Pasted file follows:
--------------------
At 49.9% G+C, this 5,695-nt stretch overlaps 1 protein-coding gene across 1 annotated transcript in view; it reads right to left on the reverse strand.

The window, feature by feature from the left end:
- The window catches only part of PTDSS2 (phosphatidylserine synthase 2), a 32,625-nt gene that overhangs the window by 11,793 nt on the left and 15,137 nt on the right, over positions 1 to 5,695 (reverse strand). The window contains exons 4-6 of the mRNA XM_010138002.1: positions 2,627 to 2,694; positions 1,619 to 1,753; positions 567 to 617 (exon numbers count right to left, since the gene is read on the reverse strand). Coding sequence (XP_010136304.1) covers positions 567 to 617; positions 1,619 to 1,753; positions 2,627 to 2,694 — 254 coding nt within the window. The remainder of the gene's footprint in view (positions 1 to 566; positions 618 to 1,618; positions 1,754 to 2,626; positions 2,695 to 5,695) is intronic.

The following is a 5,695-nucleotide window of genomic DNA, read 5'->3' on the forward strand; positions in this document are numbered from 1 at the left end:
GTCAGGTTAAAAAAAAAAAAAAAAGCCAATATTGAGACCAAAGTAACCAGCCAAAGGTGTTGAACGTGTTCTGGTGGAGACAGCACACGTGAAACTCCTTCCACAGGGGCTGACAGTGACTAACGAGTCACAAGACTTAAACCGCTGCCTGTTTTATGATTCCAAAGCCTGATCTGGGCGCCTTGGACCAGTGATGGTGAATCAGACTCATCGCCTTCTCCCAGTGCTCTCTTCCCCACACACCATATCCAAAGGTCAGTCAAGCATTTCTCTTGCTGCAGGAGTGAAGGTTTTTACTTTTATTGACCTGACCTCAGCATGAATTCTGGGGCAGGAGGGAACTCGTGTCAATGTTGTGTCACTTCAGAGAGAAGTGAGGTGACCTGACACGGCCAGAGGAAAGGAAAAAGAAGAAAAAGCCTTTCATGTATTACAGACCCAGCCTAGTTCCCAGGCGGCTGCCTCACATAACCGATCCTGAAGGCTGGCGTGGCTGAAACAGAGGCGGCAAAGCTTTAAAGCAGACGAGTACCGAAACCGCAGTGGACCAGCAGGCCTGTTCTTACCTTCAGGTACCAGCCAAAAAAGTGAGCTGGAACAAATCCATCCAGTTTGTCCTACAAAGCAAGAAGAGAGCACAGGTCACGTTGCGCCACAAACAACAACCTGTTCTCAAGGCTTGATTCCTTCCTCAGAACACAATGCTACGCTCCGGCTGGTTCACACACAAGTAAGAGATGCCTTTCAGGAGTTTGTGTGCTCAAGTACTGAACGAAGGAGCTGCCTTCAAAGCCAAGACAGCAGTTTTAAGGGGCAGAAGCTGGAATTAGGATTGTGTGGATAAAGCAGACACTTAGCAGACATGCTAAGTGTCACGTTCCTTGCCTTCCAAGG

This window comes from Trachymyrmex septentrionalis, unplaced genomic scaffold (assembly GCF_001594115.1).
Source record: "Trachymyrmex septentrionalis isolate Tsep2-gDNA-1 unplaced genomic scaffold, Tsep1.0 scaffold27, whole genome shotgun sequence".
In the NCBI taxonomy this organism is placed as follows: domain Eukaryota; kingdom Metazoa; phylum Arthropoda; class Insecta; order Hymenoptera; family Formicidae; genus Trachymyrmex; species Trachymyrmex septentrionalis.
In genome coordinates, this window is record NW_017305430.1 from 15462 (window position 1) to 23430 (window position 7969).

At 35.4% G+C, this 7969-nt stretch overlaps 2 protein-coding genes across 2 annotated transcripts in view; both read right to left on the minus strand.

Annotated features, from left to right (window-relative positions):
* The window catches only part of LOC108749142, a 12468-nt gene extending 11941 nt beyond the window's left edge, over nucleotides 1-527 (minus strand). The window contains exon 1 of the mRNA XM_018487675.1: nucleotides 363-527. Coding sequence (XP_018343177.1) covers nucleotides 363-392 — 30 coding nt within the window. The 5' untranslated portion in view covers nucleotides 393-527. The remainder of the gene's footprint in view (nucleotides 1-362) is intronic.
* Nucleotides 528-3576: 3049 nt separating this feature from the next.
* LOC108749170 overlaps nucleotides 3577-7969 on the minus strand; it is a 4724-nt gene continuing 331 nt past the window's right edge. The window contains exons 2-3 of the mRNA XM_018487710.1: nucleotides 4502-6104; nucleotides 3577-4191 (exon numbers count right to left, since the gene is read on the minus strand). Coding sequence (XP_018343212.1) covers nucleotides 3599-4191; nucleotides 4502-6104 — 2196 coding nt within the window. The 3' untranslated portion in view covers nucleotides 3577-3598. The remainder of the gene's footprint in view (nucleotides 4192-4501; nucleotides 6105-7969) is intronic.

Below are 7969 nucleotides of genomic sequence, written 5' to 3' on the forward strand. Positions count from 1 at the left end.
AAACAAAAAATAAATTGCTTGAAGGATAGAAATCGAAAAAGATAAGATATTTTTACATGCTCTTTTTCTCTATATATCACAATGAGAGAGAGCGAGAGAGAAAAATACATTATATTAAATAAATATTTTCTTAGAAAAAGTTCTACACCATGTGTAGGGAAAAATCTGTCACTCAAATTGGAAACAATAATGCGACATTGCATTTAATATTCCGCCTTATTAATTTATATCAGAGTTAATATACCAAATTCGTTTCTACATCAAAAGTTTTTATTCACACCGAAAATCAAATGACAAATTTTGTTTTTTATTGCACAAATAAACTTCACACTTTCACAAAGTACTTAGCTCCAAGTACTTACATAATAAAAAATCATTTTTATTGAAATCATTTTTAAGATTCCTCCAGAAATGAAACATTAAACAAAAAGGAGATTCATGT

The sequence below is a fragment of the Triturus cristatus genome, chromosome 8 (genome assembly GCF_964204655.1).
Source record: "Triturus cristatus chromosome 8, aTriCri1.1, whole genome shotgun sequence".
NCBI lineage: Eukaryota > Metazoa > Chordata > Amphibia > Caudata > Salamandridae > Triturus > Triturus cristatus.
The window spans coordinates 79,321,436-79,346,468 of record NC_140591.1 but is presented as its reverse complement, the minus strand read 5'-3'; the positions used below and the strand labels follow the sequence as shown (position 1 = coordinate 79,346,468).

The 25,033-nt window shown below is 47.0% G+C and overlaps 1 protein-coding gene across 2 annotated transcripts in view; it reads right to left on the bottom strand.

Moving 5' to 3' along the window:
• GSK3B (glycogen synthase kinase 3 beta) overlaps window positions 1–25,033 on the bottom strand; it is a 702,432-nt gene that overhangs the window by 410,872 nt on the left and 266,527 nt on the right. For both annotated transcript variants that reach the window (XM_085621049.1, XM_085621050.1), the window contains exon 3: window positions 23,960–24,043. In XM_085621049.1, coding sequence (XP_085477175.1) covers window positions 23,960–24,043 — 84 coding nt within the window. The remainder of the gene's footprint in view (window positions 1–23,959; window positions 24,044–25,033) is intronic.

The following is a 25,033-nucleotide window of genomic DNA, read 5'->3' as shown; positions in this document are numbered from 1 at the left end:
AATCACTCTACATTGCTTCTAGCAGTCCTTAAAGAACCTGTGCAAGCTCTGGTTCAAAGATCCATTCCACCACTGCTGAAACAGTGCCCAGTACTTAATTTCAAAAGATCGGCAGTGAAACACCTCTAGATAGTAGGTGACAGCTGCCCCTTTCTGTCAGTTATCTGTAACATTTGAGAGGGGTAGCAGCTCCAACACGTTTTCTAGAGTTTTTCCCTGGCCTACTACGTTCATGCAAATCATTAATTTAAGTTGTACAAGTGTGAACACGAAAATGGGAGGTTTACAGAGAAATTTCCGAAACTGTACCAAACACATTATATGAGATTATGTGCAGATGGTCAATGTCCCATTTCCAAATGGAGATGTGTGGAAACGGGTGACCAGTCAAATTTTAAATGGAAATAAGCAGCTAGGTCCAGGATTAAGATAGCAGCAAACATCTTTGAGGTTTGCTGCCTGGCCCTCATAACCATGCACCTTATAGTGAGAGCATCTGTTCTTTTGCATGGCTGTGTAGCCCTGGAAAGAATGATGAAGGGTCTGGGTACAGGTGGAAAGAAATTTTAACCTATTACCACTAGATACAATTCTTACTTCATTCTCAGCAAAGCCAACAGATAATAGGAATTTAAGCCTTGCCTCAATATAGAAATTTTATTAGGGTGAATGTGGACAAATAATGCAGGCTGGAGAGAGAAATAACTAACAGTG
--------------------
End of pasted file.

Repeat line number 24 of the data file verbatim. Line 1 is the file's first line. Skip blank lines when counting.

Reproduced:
The following is a 25,033-nucleotide window of genomic DNA, read 5'->3' as shown; positions in this document are numbered from 1 at the left end: